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  • Driver, Juan. 1970. How Christians Made Peace With War: Early Christian Understandings of War. Scottdale Pennsylvaniae: Herald Press. ISBN 0-8361-3461-3.
  • Driver, Juan. 1999. Radical Faith. Scottdale Pennsylvaniae: Herald Press. ISBN 0-9683462-8-6.
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  • Horsch, John. 1999. The Principle of Nonresistance as Held by the Mennonite Church. Ephrata Pennsylvaniae: Eastern Mennonite Publications.
  • Lederach, John Paul. 1999. The Journey Toward Reconciliation. Scottdale Pennsylvaniae: Herald Press. ISBN 0-8361-9082-3.
  • McGrath, Willam. 1980. Why We Are Conscientious Objectors to War. Millersburg Ohii: Amish Mennonite Publications.
  • Piehler, G. Kurt, et Sidney Pash. 2010. The United States and the Second World War: New Perspectives.
  • Ruth-Heffelbower, Duane. 1991. The Anabaptists Are Back: Making Peace in a Dangerous World. Scottdale Pennsylvaniae: Herald Press. ISBN 0-8361-3552-0.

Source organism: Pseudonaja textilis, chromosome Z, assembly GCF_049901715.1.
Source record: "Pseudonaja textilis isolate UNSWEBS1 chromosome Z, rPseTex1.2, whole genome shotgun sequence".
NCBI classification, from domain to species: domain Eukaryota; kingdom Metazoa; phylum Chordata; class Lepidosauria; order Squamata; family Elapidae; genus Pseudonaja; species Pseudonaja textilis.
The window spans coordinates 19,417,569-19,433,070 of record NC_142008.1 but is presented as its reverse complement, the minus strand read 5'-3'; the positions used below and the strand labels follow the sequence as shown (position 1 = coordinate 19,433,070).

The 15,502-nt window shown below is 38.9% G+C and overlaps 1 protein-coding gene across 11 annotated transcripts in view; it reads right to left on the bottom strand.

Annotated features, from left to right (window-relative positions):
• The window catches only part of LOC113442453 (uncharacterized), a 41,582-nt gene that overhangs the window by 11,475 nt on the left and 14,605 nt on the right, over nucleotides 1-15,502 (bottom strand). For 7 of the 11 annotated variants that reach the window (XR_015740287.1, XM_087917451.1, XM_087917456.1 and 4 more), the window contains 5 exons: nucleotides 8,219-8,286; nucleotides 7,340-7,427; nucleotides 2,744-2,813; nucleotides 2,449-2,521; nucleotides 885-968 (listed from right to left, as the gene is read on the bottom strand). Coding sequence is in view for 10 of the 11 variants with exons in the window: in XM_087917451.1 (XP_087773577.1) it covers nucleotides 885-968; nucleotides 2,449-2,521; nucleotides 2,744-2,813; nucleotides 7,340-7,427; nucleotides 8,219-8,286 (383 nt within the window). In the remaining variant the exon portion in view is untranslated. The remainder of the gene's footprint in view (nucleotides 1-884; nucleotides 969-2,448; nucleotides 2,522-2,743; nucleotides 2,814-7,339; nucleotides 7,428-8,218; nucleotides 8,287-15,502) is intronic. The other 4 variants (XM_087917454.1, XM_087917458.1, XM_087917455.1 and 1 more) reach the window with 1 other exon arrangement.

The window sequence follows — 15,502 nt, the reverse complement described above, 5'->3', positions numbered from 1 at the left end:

• Sampson, Cynthia. 1999. Religion and Peacebuilding. In Peacemaking in International Conflict: Methods and Techniques, ed. I. William Zartman et J. Lewis Rasmussen. Vasingtoniae: United States Institute of Peace Press.
  • Sider, Ronald. 1979. Christ and Violence. Scottdale Pennsylvaniae: Herald Press. ISBN 1579106560.
  • Speicher, Sara, et Donald F. Durnbaugh. 2003. Historic Peace Churches. Ecumenical Dictionary.
  • Trocmé, André. 1961, 2003. Jesus and the Nonviolent Revolution. Maryknoll Novi Eboraci: Orbis Books. ISBN 1570755388.
  • Van Dyck, Harry R. 1990. Exercise of Conscience: A World War II Objector Remembers. Buffalo Novi Eboraci: Prometheus Books. ISBN 0879755849.
  • Wink, Walter, ed. 2000. Peace Is the Way: Writings on Nonviolence from the Fellowship of Reconciliation. Maryknoll Novi Eboraci: Orbis Books. ISBN 1570753156.
  • Wittlinger, Carlton. 1978. Quest for Piety and Obedience: The Story of the Brethren in Christ. Evangel Press. ISBN 0916035050.

Nexus externi